Studio Visit Interview: Sam Spano
A few weeks back we visited the studio of Oakland based artist Sam Spano as he prepares a new series of works for "Calico Sunset" opening this July at Part 2 Gallery. We spent time digging through old drawings, talking about process, and outside inspirations for his new works. Be sure to learn more about Sam and his process in the studio visit interview with Gallery Curator / Director Brock Brake below!
Brock Brake: You draw and sketch a lot. How often do you revisit older drawings and turn them into paintings?
Sam Spano: I have been doing more frequently lately, revisiting finished drawings as a source for paintings. For this show in particular I revisited a few drawings that I have always wanted to paint, and I stayed very close to the original drawing. Drawing is always the starting point for me, but I do not always translate it exactly as is. Usually something changes during the process that makes it a new thing, otherwise it seems pointless and less exciting. That is why usually my process is to work from sketches and less resolved drawings that allow me to inject something new during the painting process. But there are periods where I am only making work on paper, and sometimes months later I’ll revisit those and see the opening for a painting, as I did here for Painter and Model. And the one thing that did change in that, is what really makes it. I don’t think I would have done it without that time passing in between. So, it’s really good to revisit older work.
Where do you pull a lot of the image that show up in your paintings?
It begins with my drawings, where I let myself explore imagery and themes with less criticality than I do painting. I try to draw every day to keep the ideas flowing as well as keep my chops up. I feel like if I miss a more than a day I forget how to draw. When you’re drawing so often you inevitably find yourself repeating things unconsciously. Then I start to question why I’m doing so, and that can lead to the opening up of a body of work. Then I make more drawings. I try to draw a lot of things from memory, so it looks unique to me, but having a lot of stuff to look at helps with the flow and can lead to interesting ideas sometimes. I’ll try to make a lot of loose quick drawings, where the energy and idea is more important than how it looks. This is a way to surprise myself and make something I did not expect. If I need to reference anything most commonly I’m going back through old movies, art history, advertisements (particularly perfume/fashion spreads) and stock photos. During this process images are becoming more refined, drawings are becoming compositions for paintings, and I’m starting to think of the paintings like scenes from a larger story. The mood or feeling around that story will inform my color choices and how I execute the painting, or even what type of “scenes” I still need to make.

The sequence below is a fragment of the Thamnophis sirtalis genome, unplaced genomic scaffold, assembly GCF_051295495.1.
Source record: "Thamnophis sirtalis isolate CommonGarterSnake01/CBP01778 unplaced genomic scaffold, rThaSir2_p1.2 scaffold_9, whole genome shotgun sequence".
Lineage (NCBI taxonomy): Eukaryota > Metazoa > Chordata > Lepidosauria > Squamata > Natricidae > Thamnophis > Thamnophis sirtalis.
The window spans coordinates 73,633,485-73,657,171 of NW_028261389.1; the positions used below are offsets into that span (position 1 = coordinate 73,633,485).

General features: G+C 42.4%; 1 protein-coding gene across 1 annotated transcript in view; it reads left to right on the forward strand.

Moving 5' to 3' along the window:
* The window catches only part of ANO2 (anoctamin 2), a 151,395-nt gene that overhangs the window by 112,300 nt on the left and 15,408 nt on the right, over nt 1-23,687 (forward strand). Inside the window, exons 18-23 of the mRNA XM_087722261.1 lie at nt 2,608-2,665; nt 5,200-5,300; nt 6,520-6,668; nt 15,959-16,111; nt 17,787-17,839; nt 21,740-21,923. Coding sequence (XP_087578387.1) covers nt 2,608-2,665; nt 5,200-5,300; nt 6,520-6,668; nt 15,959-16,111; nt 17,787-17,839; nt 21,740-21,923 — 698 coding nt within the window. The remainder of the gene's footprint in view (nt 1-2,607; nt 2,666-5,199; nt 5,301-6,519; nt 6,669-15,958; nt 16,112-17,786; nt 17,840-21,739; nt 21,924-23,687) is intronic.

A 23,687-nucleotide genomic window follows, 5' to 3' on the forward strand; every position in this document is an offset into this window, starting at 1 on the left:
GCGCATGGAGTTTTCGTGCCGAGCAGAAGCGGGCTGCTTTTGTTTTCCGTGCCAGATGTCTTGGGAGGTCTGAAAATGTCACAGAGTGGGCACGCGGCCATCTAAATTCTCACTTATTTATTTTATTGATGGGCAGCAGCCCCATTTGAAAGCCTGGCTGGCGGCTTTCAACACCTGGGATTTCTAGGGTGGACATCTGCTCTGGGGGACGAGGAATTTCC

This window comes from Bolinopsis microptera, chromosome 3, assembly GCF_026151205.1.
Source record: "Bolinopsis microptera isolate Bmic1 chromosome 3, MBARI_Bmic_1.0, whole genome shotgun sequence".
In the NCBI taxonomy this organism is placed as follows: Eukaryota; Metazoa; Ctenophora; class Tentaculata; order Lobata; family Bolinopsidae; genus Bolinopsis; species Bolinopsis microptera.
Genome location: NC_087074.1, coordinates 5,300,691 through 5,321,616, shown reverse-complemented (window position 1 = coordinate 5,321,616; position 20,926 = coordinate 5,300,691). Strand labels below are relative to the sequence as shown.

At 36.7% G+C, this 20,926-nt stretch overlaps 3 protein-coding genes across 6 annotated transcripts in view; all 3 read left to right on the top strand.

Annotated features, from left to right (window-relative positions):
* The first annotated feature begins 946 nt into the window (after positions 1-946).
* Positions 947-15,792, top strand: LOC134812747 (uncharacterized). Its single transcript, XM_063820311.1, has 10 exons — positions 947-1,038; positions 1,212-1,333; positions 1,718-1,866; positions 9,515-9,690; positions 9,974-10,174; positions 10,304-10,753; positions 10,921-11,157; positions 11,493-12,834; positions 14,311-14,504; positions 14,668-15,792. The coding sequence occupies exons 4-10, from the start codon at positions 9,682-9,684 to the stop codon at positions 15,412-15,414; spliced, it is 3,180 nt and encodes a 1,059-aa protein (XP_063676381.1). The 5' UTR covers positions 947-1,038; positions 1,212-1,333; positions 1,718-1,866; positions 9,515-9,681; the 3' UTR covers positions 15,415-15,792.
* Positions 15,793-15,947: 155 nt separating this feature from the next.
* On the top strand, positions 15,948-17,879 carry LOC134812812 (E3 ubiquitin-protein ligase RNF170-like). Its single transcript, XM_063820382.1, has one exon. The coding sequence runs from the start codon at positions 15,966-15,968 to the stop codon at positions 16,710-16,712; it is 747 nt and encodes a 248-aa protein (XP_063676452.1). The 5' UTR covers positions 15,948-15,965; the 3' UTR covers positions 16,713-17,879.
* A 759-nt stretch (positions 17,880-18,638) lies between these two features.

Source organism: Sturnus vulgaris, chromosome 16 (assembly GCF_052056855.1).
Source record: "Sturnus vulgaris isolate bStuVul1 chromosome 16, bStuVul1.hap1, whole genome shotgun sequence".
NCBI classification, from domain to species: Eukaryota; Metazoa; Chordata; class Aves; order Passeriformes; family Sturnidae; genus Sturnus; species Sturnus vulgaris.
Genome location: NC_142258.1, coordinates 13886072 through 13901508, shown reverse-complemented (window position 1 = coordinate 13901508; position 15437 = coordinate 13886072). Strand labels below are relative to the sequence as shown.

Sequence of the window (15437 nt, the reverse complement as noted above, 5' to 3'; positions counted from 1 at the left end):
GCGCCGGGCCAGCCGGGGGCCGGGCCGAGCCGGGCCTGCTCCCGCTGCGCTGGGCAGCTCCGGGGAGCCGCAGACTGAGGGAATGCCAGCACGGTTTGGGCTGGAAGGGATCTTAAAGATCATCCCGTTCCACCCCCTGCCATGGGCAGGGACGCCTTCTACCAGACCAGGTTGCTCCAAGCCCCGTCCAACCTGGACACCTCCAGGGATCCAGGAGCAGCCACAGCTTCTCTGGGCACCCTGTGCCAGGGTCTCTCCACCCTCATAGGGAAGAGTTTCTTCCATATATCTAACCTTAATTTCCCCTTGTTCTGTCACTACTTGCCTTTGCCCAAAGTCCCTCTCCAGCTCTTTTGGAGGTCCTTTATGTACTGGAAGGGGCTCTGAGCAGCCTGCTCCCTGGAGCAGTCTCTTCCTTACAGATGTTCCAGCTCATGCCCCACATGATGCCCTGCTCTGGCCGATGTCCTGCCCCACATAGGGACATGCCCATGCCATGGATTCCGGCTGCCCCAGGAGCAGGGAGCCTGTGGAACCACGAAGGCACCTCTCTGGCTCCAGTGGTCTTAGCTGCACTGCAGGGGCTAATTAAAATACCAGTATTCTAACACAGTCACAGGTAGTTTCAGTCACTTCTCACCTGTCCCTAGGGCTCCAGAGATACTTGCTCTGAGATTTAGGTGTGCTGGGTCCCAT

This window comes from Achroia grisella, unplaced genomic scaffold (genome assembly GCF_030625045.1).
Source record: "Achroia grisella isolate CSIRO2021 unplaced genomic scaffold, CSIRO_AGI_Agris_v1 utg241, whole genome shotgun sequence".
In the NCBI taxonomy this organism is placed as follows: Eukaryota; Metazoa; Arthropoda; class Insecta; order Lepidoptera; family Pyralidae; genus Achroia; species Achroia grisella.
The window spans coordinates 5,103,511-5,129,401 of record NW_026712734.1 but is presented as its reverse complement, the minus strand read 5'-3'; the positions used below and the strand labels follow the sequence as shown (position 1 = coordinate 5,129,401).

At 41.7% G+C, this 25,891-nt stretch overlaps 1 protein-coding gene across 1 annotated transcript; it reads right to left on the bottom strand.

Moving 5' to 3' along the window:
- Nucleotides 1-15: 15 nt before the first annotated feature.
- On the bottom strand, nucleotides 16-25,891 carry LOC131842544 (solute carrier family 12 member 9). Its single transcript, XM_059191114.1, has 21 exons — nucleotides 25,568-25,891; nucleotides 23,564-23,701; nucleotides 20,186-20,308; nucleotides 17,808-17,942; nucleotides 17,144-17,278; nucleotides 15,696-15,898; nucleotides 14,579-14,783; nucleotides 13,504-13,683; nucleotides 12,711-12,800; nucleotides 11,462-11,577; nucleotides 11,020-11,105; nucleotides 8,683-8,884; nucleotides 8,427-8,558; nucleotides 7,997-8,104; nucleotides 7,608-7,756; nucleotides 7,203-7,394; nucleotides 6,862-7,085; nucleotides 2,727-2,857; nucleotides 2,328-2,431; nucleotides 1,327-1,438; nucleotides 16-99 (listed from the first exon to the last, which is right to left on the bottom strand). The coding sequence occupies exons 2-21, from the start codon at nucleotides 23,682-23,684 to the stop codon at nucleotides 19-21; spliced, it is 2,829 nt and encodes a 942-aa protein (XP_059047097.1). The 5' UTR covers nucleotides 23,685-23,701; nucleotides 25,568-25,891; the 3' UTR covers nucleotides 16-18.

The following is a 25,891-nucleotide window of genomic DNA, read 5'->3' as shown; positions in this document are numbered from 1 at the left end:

Does routine play a role in your creative process?
Absolutely. My process relies a lot on momentum, and the more involved I am in working the deeper I can get into creating imagery and stories. It’s about getting into a flow state where there is less hesitation around what I’m doing, and everything is connecting and leading into something new. I find that my hand/eye coordination is better, and my sense of color is sharper when I’m working more. I would imagine most artists feel something similar. So, in order to try to keep that feeling going as much as possible, a fairly routine life is important to me. It’s like that old cliché about living orderly in order to create wildly. There’s something to that, but to me it’s mostly about energy and momentum. That being said, there is no set routine to how I work or when, it’s just that I need to do something every day. I’m a night owl and prefer late nights or really early mornings; having a home studio makes that possible.
What do you do outside of the studio to learn and grow as a creative?
The thing I do outside of the studio that fuels my own creativity the most is watch movies. Nothing transports me to another world and wakes up my creative senses like movies, or rgood tv. I think that interest is reflected in the type of work I make. Going to see art my friends and peers are making show me what else is being made and what the conversation is. I’m always inspired by going to museums and seeing paintings I may already know but love or have never seen in person. I used to be a much better reader, but books still inform my work because most importantly, I need to learn about things outside of art, to read stories having nothing to do with art, to read about the world and not think about myself. I listen to a lot of comedy, pop culture and current events podcasts. Being a painter is so solitary that unless I’m taking in all of these types of things and other art forms I will lapse into a humorlessness that kills my creativity.
What can people expect in this new series of works for “Calico Sunset”?
Like I mentioned earlier, some of these paintings were made directly from older finished drawings which is new for me. In general, the work I’m showing here reference different types of coupled relationships; we see lovers, sisters, the artist and their work. The title of the show made me think of day turning to night and evoked conflicting moods of calm and uncertainty which I tried to reflect in certain scenes. I was also interested in exploring more specific color palettes, reflected in the “red” pieces here.
Be sure to join us on Saturday, July 14th for the opening reception of "Calico Sunset" a group exhibition featuring the works of Sam Spano, Ben Quinn, Caleb Hahne, Emma Webster, Erik Bender, Kenichi Hoshine, Maja Ruznic, and Paige Valentine. Part 2 Gallery is located at 1523b Webster St. in Downtown Oakland, right off both 12th and 19th st. Bart Stations. To receive a preview of the exhibition contact firstname.lastname@example.org.